Butler and three other state legislators on the House education committee refused to vote, killing a bill that had already passed the Senate. CNN's Anderson Cooper covered the situation by sending a reporter to hunt down the nonvoters and ask them why they'd blocked the legislation (Lawmakers Won’t Comment On Sex Abuse Vote), a story that Butler said was planted by critics at the school district who wanted to embarrass her. According to the LA Weekly, Bloom raised roughly half a million dollars compared to Butler's $1.3 million. According to LA School Report, Opportunity PAC, a group affiliated with labor spent $360,000 in late October and early November to help get Butler elected. As of this morning, the vote is too close to call.
It wasn't easy reporting on Tuesday night's education results, what with the contrasting mix of outcomes in races and referenda around the country, the clamor of pundits and advocates, and the slow release of information from new advocacy groups.
There's lots more to cover now than there used to be, in terms of education-focused races, ballot inititiatives, and advocacy. Readers' expectations have been raised by the tidal wave of coverage and detail we get from political reporters. To be fair, several education reporters were pulled off the beat to cover the storm and its aftermath.
But some news outlets and education reporters handled the challenge better than others, in terms of capturing the results fairly and accurately, and providing context and nuance, in a timely manner.
From Jay Mathews: Six non-college reasons not to blow off high school: Kevin McMullin agrees with me, but that ... bit.ly/T3Ygkw
RT @lisafleisher: "We just don't know" how many schools won't have heat, schools Chancellor Walcott says. Possibly 28.
These lists generally don't include primary wins and losses, and in some cases -- STAND -- don't necessarily even include a complete account of losses last night.
Interesting to see that nobody's mentioned Indiana (Tony Bennett), Bridgeport -- maybe I should have called the ConnCAN c4 as well as 50CAN national -- or Michigan. Yet.
*UPDATED 5:55pm: Preliminary information from StudentsFirst added below, but still not a full list of winners and losers.
**UPDATE 2 6:34p: Some additional information from STAND about its overall wins/losses tally, but still not a full list.
***UPDATE 3 6:45p: SF releases spreadsheet of general election candidates it supported through direct contributions or IE, which according to staff is 87 wins out of 11, and adds 35 pro reform seats to state assemblies etc.
Folks on both sides of the education divide are going to spend a lot of time today trying to make the case that last night's election was a decisive victory for or against school reform -- Mike Petrilli's A not-so-great night for education reform is an early example -- as is the Charter School Alliance email "Public Charter Schools Win Big in Election" -- but I think they're overstating the case.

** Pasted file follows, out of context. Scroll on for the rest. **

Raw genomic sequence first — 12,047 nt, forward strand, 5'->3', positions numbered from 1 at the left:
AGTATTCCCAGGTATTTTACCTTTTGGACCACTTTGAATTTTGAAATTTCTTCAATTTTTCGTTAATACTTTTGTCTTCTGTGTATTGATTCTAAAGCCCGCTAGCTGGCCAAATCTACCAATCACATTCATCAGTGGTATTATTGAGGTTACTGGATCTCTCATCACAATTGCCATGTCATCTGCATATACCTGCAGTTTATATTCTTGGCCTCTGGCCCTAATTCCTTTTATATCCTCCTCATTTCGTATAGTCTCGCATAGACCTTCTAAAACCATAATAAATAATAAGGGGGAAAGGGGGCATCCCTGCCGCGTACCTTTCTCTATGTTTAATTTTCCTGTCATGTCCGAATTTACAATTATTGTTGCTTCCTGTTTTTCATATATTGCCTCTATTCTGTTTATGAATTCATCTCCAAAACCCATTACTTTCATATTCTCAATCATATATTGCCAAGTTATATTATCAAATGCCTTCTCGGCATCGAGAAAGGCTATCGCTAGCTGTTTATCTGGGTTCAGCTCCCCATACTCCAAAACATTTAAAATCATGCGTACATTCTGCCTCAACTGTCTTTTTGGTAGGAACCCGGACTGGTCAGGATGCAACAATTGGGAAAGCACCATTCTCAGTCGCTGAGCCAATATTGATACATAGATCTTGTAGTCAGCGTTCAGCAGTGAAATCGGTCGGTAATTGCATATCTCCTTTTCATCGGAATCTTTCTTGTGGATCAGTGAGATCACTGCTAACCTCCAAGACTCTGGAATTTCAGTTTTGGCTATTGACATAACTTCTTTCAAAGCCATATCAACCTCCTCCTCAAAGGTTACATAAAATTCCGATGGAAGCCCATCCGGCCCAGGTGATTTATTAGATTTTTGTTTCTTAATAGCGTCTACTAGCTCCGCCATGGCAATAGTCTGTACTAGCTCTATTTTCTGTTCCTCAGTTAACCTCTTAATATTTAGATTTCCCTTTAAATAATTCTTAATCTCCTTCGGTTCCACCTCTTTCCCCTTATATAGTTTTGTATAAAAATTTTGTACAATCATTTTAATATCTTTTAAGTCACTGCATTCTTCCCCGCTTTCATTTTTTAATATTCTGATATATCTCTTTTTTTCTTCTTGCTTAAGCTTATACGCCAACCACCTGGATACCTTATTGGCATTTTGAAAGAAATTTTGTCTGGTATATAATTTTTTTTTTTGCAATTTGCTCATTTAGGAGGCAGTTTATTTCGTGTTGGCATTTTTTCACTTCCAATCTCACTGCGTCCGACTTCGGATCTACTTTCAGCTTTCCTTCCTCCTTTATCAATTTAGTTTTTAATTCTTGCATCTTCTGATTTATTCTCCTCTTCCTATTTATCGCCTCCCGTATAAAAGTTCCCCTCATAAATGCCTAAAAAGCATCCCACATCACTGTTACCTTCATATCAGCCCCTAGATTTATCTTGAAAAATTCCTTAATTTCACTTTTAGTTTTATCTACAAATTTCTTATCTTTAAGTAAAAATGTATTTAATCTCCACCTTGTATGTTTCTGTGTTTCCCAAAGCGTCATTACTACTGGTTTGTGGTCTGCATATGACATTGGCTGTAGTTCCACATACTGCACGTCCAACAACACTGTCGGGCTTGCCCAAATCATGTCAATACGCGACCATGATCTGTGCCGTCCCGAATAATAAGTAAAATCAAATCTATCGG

A few reform-oriented ballot initiatives and candidates, and a few lost. A few education spending initiatives won and lost. But none of those was decisive or numerous enough in any given direction to constitute a clear win or less.
The big story from last night's election is support for the Obama administration's hybrid agenda of both funding education and reforming it at roughly the same time -- and that the divide between unions and Democrats is real but not so large, or widespread, or lacking in pragmatism that it prevents unions and Democrats from coming together when it comes election time.
If the pushback against reform was as big and real as some have made it, then Obama wouldn't have won the way he did, and organized labor wouldn't have done all it did to ensure that the Democrats kept the Senate and didn't lose ground in the House, and the Latino community wouldn't have come out so strongly for Obama.
The takeaway for reform critics? People may agree with some of the points you make but not enough or in large enough numbers to change their votes. The takeaway for reformers? Support resources as well as reform if you want to broaden your appeal.
Here's a link to the DFER 2012 Wins-Losses. Below is the 50CAN Action Fund list. Still waiting on the StudentsFirst and STAND brag sheets.
What's he saying? "I'm sorry about the whole NCLB waivers idea -- it was Arne's fault -- but I'll try and clean up the mess during my second term."
Obama Wins Second Term as President EdWeek: President Barack Obama—who pushed through an unprecedented windfall of education funding in his first term and spurred states to make widespread changes to K-12 policy through competitive grants—has been re-elected.
Key State Ballot Measures That The NEA Is Tracking HuffPostEdu: The National Education Association, the country's largest teachers union, has taken a stance on the various measures up for vote today.
Congress Likely to Stay Divided, Will Gridlock on K-12 Continue? PoliticsK12: So does two more years of a divided Congress mean two more years of gridlock on key issues? Lawmakers will get their first test soon.